A mother dolphin was seen carrying her deceased calf on her back in the middle of the Mediterranean sea.
The tragic and rare moment was captured by 29-year-old Margarita Samsonova, an environmental content creator.
Margarita, who lives in Lisbon, believes this is the only time this behavior has been witnessed in Europe, and represented an incredible insight into animals experiencing grief.
She had been out on the water for approximately five hours and was on her way back with her team to port when they saw the dolphin pod.
“It was very mixed emotions,” Margarita said. “Instantly, I cried, it was really heartbreaking and really painful to watch this.”
“At the same time it was really exciting, because this was something new, we realized that this was something that had never been documented before.”
Margarita studied Zoology at Oxford Brookes University and captured the moment while accompanying a research team.
The group, lead by the researchers from AIMM, a marine research association from Portugal, was on an expedition off the coast of Albufeira.
Margarita explained that they were drawn to the pod of approximately 25 dolphins due originally to the strange behaviors that they were demonstrating.
“The dolphins were behaving very unusually, they were jumping higher than normal and making very strange vocalizations,” she remembered. “Then we noticed a mother with a calf, and the calf was dead, and it was clear that she was trying to bring the baby to the surface.”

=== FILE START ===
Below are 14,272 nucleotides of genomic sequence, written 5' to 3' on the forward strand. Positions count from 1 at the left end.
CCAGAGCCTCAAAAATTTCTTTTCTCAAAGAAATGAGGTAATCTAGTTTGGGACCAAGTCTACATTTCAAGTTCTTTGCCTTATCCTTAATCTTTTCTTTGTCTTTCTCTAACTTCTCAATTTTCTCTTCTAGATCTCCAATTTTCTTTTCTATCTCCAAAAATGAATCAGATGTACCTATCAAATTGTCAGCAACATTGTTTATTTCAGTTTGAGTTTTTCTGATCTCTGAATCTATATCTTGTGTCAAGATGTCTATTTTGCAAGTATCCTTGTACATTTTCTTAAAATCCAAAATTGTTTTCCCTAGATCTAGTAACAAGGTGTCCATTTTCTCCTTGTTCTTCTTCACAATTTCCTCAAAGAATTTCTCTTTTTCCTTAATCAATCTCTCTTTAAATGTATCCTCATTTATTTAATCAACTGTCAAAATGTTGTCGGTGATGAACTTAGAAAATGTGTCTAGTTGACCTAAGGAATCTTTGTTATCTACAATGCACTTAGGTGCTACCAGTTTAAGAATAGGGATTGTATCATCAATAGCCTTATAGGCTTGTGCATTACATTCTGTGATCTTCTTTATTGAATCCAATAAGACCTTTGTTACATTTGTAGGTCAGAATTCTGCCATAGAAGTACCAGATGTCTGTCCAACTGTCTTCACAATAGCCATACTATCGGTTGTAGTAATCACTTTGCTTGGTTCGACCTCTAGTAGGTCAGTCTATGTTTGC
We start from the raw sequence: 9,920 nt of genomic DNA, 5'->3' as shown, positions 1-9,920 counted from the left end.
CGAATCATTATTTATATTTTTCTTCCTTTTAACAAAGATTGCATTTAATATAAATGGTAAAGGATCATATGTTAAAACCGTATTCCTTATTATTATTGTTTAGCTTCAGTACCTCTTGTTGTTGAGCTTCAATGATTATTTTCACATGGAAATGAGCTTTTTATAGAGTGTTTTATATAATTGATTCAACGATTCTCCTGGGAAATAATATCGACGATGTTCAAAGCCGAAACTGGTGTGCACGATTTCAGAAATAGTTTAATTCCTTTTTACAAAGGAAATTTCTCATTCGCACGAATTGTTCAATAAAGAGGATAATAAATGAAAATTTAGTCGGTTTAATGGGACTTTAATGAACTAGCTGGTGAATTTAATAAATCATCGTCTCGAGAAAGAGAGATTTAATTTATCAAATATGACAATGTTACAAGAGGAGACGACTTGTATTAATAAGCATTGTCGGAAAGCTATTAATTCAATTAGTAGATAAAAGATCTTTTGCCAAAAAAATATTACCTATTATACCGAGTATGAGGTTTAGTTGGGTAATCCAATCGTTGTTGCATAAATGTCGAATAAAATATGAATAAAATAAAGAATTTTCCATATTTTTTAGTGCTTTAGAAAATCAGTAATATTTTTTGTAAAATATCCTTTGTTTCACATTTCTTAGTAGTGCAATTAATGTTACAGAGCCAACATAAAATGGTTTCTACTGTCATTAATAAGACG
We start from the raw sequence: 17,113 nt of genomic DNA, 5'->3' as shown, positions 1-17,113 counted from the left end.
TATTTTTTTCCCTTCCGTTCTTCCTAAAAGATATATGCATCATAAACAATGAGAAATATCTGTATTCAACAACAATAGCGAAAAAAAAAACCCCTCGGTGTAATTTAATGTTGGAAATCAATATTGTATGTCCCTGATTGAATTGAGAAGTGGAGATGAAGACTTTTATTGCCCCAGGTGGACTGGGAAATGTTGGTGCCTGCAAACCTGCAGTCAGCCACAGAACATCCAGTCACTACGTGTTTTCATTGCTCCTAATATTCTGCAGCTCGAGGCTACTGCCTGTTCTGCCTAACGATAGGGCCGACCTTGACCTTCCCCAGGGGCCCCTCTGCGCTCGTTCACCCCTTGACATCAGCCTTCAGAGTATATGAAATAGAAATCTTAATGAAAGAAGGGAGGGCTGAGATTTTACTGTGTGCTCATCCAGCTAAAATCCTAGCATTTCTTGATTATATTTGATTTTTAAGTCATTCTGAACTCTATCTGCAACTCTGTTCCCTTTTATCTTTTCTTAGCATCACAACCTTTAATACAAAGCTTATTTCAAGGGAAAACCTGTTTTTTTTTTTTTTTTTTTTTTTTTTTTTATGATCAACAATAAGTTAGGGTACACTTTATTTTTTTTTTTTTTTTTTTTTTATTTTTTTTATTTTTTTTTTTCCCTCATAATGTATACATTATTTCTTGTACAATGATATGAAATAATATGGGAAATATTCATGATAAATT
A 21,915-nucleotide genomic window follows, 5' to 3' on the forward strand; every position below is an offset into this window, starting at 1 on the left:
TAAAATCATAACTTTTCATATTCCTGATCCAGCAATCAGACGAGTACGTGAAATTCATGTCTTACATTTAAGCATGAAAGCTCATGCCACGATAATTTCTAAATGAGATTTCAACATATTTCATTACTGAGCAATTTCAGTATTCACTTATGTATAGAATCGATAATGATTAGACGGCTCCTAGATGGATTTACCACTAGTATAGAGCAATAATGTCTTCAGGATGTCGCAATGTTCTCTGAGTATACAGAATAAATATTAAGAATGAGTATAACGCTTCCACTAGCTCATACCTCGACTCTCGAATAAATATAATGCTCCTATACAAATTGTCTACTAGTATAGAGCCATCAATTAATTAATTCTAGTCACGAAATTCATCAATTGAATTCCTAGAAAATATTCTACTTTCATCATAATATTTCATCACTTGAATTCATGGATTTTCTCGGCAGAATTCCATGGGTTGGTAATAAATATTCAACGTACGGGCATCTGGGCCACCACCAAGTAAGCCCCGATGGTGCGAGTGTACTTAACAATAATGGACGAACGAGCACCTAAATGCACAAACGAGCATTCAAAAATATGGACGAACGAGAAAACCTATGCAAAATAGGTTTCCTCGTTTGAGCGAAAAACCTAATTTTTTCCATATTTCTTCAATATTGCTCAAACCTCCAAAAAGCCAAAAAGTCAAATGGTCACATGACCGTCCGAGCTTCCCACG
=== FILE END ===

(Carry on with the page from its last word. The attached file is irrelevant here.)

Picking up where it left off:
“It really seemed like a moment of grief that was expressed both by the mother and other dolphins.”
Margarita explained that it is uncertain what exactly this behavior might mean.
However, she said that the head of the research team speculated that it shows a true expression of grief from the part of the mother. That might be knee-jerk reaction, and humanization of the animal on the part of the scientist. Occam’s Razor would suggest the mom simply didn’t realize the calf was dead, but that the pod was on the move and so she had to move the calf.
This behavior has been documented before in dolphins in the Atlantic Ocean. Dr. Joan Gonzalvo of the Ionian Project, funded by the Tethys Research Institute, has seen bottlenose dolphins attending to a dead calf on three occasions.
“So my hypothesis is that when the mothers carried their calves for several days, it was because the calves were newborn, so the death was unexpected and sudden,” Dr. Gonzalvo told the BBC. “The mothers needed more time to grieve.”
“But when the pod had to care for an animal that had been struggling for some time already, in some ways it was a relief when it died, so they could move away that day rather than carrying the body for a week.”